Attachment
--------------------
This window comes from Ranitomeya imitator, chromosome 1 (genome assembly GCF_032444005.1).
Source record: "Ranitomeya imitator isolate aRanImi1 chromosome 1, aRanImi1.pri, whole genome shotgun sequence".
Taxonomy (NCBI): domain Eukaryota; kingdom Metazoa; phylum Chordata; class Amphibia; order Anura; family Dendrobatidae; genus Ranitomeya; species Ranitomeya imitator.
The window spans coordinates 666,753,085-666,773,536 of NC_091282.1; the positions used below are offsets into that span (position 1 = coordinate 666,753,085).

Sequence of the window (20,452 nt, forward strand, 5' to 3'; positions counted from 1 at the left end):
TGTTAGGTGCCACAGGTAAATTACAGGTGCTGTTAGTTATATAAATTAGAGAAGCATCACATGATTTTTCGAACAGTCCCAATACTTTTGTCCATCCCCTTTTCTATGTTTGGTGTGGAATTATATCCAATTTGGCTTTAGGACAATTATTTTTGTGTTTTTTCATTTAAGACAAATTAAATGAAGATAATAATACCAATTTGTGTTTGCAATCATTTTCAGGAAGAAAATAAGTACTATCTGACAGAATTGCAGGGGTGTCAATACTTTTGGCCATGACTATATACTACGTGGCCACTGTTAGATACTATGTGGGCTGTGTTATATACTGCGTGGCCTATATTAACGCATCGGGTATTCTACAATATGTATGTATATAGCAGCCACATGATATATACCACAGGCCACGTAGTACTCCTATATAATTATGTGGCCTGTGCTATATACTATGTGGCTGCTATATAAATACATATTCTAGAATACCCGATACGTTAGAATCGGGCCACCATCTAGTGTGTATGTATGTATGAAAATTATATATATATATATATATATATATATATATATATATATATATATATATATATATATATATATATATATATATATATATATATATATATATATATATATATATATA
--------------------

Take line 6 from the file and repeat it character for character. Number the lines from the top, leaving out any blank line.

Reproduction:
TGTTAGGTGCCACAGGTAAATTACAGGTGCTGTTAGTTATATAAATTAGAGAAGCATCACATGATTTTTCGAACAGTCCCAATACTTTTGTCCATCCCCTTTTCTATGTTTGGTGTGGAATTATATCCAATTTGGCTTTAGGACAATTATTTTTGTGTTTTTTCATTTAAGACAAATTAAATGAAGATAATAATACCAATTTGTGTTTGCAATCATTTTCAGGAAGAAAATAAGTACTATCTGACAGAATTGCAGGGGTGTCAATACTTTTGGCCATGACTATATACTACGTGGCCACTGTTAGATACTATGTGGGCTGTGTTATATACTGCGTGGCCTATATTAACGCATCGGGTATTCTACAATATGTATGTATATAGCAGCCACATGATATATACCACAGGCCACGTAGTACTCCTATATAATTATGTGGCCTGTGCTATATACTATGTGGCTGCTATATAAATACATATTCTAGAATACCCGATACGTTAGAATCGGGCCACCATCTAGTGTGTATGTATGTATGAAAATTATATATATATATATATATATATATATATATATATATATATATATATATATATATATATATATATATATATATATATATATATATATATATATATATATATATATA